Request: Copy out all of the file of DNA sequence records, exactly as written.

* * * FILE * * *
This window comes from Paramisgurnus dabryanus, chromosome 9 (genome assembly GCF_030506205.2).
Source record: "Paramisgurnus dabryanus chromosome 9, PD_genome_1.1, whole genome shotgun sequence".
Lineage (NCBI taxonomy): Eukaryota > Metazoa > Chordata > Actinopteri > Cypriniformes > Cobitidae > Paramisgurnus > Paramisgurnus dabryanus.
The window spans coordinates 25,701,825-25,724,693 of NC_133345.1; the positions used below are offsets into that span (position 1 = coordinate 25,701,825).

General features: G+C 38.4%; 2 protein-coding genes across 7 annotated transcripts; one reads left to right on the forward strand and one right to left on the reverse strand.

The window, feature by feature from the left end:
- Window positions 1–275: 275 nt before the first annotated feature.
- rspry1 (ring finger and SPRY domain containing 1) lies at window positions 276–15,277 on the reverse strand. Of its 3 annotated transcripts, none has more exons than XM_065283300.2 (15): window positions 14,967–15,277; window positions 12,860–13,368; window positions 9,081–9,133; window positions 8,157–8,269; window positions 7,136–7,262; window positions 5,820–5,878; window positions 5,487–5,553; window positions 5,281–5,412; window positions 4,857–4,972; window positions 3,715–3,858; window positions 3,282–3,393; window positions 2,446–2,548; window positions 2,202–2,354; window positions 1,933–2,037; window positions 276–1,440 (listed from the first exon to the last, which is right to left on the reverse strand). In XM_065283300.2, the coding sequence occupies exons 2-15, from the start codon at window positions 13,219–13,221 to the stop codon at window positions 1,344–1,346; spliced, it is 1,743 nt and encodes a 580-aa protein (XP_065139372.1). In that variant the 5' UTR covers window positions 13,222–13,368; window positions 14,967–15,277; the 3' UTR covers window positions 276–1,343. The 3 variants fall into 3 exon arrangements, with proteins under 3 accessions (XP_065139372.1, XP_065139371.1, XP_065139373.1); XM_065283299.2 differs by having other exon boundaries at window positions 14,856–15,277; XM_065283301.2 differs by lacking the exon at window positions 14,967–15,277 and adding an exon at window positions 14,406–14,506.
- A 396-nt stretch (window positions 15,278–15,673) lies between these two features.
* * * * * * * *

This window comes from Paramisgurnus dabryanus, chromosome 9 (genome assembly GCF_030506205.2).
Source record: "Paramisgurnus dabryanus chromosome 9, PD_genome_1.1, whole genome shotgun sequence".
Lineage (NCBI taxonomy): Eukaryota > Metazoa > Chordata > Actinopteri > Cypriniformes > Cobitidae > Paramisgurnus > Paramisgurnus dabryanus.
The window spans coordinates 25,701,825-25,724,693 of NC_133345.1; the positions used below are offsets into that span (position 1 = coordinate 25,701,825).

General features: G+C 38.4%; 2 protein-coding genes across 7 annotated transcripts; one reads left to right on the forward strand and one right to left on the reverse strand.

The window, feature by feature from the left end:
- Window positions 1–275: 275 nt before the first annotated feature.
- rspry1 (ring finger and SPRY domain containing 1) lies at window positions 276–15,277 on the reverse strand. Of its 3 annotated transcripts, none has more exons than XM_065283300.2 (15): window positions 14,967–15,277; window positions 12,860–13,368; window positions 9,081–9,133; window positions 8,157–8,269; window positions 7,136–7,262; window positions 5,820–5,878; window positions 5,487–5,553; window positions 5,281–5,412; window positions 4,857–4,972; window positions 3,715–3,858; window positions 3,282–3,393; window positions 2,446–2,548; window positions 2,202–2,354; window positions 1,933–2,037; window positions 276–1,440 (listed from the first exon to the last, which is right to left on the reverse strand). In XM_065283300.2, the coding sequence occupies exons 2-15, from the start codon at window positions 13,219–13,221 to the stop codon at window positions 1,344–1,346; spliced, it is 1,743 nt and encodes a 580-aa protein (XP_065139372.1). In that variant the 5' UTR covers window positions 13,222–13,368; window positions 14,967–15,277; the 3' UTR covers window positions 276–1,343. The 3 variants fall into 3 exon arrangements, with proteins under 3 accessions (XP_065139372.1, XP_065139371.1, XP_065139373.1); XM_065283299.2 differs by having other exon boundaries at window positions 14,856–15,277; XM_065283301.2 differs by lacking the exon at window positions 14,967–15,277 and adding an exon at window positions 14,406–14,506.
- A 396-nt stretch (window positions 15,278–15,673) lies between these two features.